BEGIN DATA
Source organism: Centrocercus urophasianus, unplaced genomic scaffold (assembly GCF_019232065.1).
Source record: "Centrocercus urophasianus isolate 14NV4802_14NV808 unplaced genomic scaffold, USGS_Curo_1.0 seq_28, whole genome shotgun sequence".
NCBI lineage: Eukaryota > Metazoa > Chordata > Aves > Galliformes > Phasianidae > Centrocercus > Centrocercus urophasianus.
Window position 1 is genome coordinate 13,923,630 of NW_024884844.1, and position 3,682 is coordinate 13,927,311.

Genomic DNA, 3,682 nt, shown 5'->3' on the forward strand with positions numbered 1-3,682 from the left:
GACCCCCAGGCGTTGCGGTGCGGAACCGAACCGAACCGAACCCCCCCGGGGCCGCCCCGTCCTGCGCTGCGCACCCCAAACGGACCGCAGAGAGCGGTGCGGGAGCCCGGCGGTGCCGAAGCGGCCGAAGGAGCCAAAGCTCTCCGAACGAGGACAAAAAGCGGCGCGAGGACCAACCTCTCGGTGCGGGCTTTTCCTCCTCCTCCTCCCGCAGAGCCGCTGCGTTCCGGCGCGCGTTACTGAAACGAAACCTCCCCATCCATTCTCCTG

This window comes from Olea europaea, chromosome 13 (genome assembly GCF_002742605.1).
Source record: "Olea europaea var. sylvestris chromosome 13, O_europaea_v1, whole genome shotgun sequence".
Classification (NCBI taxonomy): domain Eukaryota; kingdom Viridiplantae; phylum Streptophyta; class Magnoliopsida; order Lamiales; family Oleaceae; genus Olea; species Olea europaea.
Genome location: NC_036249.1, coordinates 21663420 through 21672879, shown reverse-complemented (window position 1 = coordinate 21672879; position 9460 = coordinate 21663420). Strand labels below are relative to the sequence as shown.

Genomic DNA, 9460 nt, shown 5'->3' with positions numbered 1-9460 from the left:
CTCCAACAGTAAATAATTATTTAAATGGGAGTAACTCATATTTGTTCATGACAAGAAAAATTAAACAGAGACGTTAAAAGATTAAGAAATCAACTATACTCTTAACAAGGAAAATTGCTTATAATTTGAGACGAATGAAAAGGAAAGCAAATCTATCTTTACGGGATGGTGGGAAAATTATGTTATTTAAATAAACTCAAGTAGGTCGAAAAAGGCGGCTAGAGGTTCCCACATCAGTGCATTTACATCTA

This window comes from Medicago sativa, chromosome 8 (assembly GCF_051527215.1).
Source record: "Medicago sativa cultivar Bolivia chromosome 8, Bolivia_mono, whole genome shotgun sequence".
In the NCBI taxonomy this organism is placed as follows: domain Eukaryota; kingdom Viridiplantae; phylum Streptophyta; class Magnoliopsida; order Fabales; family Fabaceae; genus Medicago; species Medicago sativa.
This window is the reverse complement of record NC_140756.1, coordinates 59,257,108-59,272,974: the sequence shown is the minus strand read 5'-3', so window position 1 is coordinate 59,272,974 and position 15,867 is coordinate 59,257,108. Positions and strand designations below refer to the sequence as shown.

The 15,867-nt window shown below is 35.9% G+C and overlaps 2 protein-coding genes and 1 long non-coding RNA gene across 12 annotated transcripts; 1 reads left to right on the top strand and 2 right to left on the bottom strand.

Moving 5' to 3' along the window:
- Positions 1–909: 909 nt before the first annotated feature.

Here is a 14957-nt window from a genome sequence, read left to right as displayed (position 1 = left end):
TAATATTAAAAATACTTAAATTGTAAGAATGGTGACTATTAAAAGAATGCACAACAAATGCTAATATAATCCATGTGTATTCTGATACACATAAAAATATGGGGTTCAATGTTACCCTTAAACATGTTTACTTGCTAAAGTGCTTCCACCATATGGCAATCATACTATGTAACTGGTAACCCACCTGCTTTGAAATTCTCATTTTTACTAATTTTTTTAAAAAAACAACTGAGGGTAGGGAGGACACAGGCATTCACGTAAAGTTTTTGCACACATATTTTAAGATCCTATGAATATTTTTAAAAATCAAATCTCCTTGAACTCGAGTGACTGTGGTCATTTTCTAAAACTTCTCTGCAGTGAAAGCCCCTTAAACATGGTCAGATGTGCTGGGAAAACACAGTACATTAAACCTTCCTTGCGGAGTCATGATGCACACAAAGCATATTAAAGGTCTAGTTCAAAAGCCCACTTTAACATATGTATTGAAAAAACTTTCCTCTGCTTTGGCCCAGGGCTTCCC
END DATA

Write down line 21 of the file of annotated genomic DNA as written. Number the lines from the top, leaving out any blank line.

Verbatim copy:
TAATATTAAAAATACTTAAATTGTAAGAATGGTGACTATTAAAAGAATGCACAACAAATGCTAATATAATCCATGTGTATTCTGATACACATAAAAATATGGGGTTCAATGTTACCCTTAAACATGTTTACTTGCTAAAGTGCTTCCACCATATGGCAATCATACTATGTAACTGGTAACCCACCTGCTTTGAAATTCTCATTTTTACTAATTTTTTTAAAAAAACAACTGAGGGTAGGGAGGACACAGGCATTCACGTAAAGTTTTTGCACACATATTTTAAGATCCTATGAATATTTTTAAAAATCAAATCTCCTTGAACTCGAGTGACTGTGGTCATTTTCTAAAACTTCTCTGCAGTGAAAGCCCCTTAAACATGGTCAGATGTGCTGGGAAAACACAGTACATTAAACCTTCCTTGCGGAGTCATGATGCACACAAAGCATATTAAAGGTCTAGTTCAAAAGCCCACTTTAACATATGTATTGAAAAAACTTTCCTCTGCTTTGGCCCAGGGCTTCCC